Collar 14 may be made of lightweight material such as plastic, thus making the entire meter box 10 lighter than the cast iron boxes of the past. This will make for easier transport and installation.
The lid 12 is removably secured on the collar 14 so that there is a single meter box 10 provided that locks together and protects the meter 5 from tampering, as well as the elements itself. Adjacent the top 50a of the collar, as shown in FIGS. 2 and 3, there is an inwardly extending, horizontal rim 51 around the entire periphery of the top 50a, for a purpose which will be explained. As best shown in FIGS. 3, 5 and 6, the lid 12 is formed as a waffle section 52 formed by reenforcing ribs 65 for strength and includes a locking mechanism shown in FIG. 6. The lid has a flange 64 projecting downwardly from inside the lid as may also be seen in FIGS. 2, 3 and 5-7. A slidable locking slip 54, shown in FIGS. 2 and 6, is provided with two integral and oppositely directed tongues 55 and 56, as best shown in FIG. 4, that project through two accommodating openings 57 and 58 formed in the depending locking flanges 66, 67 formed integrally with the underside of the lid 12 as shown in FIGS. 2 and 6. The locking slip 54 is formed of resilient and flexible material such as a plastic so the two deforming bars 59 and 60 formed integrally with the cruxiform shaped locking slip 54 may engage the rigid pins 61 fixed to and depending from the underside of the lid so as to engage the deforming bars 59 and 60.
The lid 12 also is provided with a key shaped opening 62 into which a locking and unlocking key (not shown) may be inserted when the meter box 10 is secured together. This key engages the grooved portion 63 of the locking slip 54 and the key is turned to move the locking slip downwardly as viewed in FIG. 6. The slip can move downwardly because the bars 59 and 60 are flexed and permit this movement as shown in dashed lines in FIG. 6. The resilient material forming the bars 59 and 60 assures that when the key is removed, the slip moves back into the locking position. When the locking slip 54 takes the dotted position in FIG. 6, the locking tongue 55 is moved so that it no longer is engaged under the collar rim 51, shown in FIG. 2, and may be pivoted off the collar about flange 64. The lid 12 also has one or more depending security fingers 53 which engage the lip on the side opposite the locking tongue so that when the locking tongue is in place the lid may not be removed from the collar.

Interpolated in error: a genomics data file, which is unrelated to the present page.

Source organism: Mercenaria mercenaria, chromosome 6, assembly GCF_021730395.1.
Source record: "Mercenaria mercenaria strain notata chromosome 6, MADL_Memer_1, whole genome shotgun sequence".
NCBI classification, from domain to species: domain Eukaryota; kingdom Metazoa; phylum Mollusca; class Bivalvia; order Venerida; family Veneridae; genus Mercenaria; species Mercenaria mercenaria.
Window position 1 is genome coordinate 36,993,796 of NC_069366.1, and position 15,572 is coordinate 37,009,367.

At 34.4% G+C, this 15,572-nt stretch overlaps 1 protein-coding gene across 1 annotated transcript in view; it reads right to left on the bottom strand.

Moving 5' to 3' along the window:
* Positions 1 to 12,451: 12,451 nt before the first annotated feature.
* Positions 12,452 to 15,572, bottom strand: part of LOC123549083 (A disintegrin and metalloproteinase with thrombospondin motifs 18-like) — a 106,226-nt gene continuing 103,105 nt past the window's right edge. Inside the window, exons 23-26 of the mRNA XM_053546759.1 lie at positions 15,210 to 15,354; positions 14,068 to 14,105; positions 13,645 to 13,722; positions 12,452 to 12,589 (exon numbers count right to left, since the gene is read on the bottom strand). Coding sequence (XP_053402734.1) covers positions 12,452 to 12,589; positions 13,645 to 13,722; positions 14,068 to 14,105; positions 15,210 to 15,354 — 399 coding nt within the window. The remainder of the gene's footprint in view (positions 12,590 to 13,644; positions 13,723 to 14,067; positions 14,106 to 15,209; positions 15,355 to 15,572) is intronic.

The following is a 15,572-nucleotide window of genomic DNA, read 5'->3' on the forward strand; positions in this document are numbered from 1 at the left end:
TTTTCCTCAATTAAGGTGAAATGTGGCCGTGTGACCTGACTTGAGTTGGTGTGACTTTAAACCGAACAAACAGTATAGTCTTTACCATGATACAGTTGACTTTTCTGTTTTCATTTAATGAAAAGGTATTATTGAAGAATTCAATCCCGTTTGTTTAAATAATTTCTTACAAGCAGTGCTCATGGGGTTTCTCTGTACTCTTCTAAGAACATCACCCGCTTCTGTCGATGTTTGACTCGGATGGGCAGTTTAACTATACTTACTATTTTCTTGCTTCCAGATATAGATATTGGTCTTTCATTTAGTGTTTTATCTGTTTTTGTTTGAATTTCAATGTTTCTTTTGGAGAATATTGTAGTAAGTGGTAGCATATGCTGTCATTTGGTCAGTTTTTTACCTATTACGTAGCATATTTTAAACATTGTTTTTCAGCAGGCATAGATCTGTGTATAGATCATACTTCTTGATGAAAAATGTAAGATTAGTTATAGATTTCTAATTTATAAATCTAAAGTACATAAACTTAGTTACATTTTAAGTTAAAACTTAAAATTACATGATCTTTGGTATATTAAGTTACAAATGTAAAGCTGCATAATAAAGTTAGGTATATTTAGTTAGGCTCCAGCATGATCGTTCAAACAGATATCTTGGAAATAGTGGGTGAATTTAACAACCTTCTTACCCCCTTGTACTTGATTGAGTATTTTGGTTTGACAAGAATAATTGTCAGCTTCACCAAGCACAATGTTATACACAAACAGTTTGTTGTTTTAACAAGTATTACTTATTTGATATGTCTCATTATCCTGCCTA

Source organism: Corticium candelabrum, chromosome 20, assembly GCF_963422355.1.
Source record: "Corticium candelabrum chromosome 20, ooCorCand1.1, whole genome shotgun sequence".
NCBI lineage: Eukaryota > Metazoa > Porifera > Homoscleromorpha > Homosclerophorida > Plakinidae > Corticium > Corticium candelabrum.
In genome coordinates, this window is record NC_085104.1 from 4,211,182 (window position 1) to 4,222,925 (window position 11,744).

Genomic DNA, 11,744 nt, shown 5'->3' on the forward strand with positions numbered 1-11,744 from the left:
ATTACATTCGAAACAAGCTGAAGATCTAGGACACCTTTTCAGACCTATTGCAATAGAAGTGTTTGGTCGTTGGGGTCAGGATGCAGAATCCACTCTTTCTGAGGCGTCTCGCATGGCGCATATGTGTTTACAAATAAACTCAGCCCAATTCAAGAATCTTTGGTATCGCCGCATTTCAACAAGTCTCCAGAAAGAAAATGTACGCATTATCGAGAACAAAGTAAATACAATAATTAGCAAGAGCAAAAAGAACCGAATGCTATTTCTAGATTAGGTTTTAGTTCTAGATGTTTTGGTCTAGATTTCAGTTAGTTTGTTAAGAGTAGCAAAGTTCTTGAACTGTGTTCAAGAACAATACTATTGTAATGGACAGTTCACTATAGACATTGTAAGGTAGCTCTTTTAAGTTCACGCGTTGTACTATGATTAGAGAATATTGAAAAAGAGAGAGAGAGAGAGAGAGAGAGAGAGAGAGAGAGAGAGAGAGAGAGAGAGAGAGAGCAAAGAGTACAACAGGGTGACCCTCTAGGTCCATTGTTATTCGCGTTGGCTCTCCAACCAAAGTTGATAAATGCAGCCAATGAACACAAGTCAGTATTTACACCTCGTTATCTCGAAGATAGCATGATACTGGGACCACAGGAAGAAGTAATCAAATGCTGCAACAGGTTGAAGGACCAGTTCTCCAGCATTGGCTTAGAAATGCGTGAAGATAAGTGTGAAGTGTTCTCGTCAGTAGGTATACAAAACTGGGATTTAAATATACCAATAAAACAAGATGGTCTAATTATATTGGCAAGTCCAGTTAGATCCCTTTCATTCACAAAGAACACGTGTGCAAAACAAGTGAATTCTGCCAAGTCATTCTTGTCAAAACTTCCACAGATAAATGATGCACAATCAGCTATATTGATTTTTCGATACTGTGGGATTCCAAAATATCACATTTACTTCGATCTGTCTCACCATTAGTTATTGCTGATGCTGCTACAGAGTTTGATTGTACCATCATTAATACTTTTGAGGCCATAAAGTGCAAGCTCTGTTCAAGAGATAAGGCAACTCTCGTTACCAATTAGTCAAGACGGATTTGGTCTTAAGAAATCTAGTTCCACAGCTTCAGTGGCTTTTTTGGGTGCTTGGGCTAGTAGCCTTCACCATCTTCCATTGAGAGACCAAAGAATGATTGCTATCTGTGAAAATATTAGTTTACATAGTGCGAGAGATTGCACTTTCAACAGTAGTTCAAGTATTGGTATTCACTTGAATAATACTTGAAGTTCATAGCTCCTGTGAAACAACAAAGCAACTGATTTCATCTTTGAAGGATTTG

Inlet valve 20 and outlet valve 22 are placed into position in the tray 16 as will be described in more detail hereinafter. They may be made by injection molding, structural foam molding or thermofoam formed. The tray 16 may be made of the same kind of plastic, resin, fiberglass, or any metal that can both produce these items and provide a very precise dimension between the two fittings so as to insure proper alignment. The manufacturing process with the integrated fittings is usually through an injection molding, structural foam molding, fiberglass or resin process.
Inlet valve 20 and outlet valve 22 will be held in place by tray 16 so that the meter box 10 is not used only for the purpose of protecting meter 24, but also serves as a connecting piece between the exterior fluid (water) pipeline 31 and meter 25 itself. The valve fittings 36 and 38 will not move in any direction relative to the box and at the same time will maintain a perfect alignment between the fittings and meter 25 that will be installed later in the box with its integrated fittings.
As shown in FIG. 3, an expansion mechanism 34 of known construction or of the construction disclosed in the copending application of Jose Rivero-Olmedo, Ser. No. 816,903 filed Jan. 8, 1986, for Expansion Mechanism for Meter Box or Meter Yoke, and is positioned between and secured to inlet valve 20 and meter 25 and the other end of the meter is connected to outlet connection 22. The expansion mechanism makes a secure seal between the inlet valve connection and the outlet connection fitting. At the outer ends of the fittings are connecting devices 36 and 38 designed so that the unit can be connected to any form of piping 31 available in the marketplace.
The inlet valve 20 includes a valve housing 39 which has a vertically oriented, cylindrical opening therein and into which the valve element 68 is located. As shown in FIGS. 8 and 9, the valve housing includes a generally flat bottom 44 which cooperates with a saddle 46 formed into the ledge 24a of the tray for supporting the bottom of the valve housing and at the same time this serves to keep the valve, and thus the meter, from engaging the bottom 23 of the tray.